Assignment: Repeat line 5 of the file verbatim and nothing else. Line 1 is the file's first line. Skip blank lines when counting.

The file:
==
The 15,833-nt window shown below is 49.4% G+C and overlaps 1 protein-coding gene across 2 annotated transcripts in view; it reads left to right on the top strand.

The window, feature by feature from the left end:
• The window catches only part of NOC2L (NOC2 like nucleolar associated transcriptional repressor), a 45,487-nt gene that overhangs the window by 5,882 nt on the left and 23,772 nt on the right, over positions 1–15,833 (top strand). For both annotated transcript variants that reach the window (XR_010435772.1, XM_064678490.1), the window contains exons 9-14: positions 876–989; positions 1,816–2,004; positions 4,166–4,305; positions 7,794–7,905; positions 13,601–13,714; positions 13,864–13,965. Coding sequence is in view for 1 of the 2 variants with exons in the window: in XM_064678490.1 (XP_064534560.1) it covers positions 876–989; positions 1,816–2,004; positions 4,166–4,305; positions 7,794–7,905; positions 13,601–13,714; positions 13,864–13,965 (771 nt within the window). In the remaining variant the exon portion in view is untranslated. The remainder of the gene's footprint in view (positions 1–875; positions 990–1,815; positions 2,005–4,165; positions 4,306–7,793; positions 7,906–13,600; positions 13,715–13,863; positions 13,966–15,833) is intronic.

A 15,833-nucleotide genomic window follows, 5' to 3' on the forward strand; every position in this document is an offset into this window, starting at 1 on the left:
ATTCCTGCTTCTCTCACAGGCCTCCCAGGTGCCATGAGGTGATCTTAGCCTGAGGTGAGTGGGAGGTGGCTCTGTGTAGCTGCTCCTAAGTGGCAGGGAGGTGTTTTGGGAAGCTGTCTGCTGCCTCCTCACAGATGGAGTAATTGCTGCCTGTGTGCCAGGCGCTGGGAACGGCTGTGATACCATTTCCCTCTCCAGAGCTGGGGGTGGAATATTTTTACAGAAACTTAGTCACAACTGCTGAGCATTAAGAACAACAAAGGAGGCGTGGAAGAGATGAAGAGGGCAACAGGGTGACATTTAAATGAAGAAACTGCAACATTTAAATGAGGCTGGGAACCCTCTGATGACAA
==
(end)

ATTCCTGCTTCTCTCACAGGCCTCCCAGGTGCCATGAGGTGATCTTAGCCTGAGGTGAGTGGGAGGTGGCTCTGTGTAGCTGCTCCTAAGTGGCAGGGAGGTGTTTTGGGAAGCTGTCTGCTGCCTCCTCACAGATGGAGTAATTGCTGCCTGTGTGCCAGGCGCTGGGAACGGCTGTGATACCATTTCCCTCTCCAGAGCTGGGGGTGGAATATTTTTACAGAAACTTAGTCACAACTGCTGAGCATTAAGAACAACAAAGGAGGCGTGGAAGAGATGAAGAGGGCAACAGGGTGACATTTAAATGAAGAAACTGCAACATTTAAATGAGGCTGGGAACCCTCTGATGACAA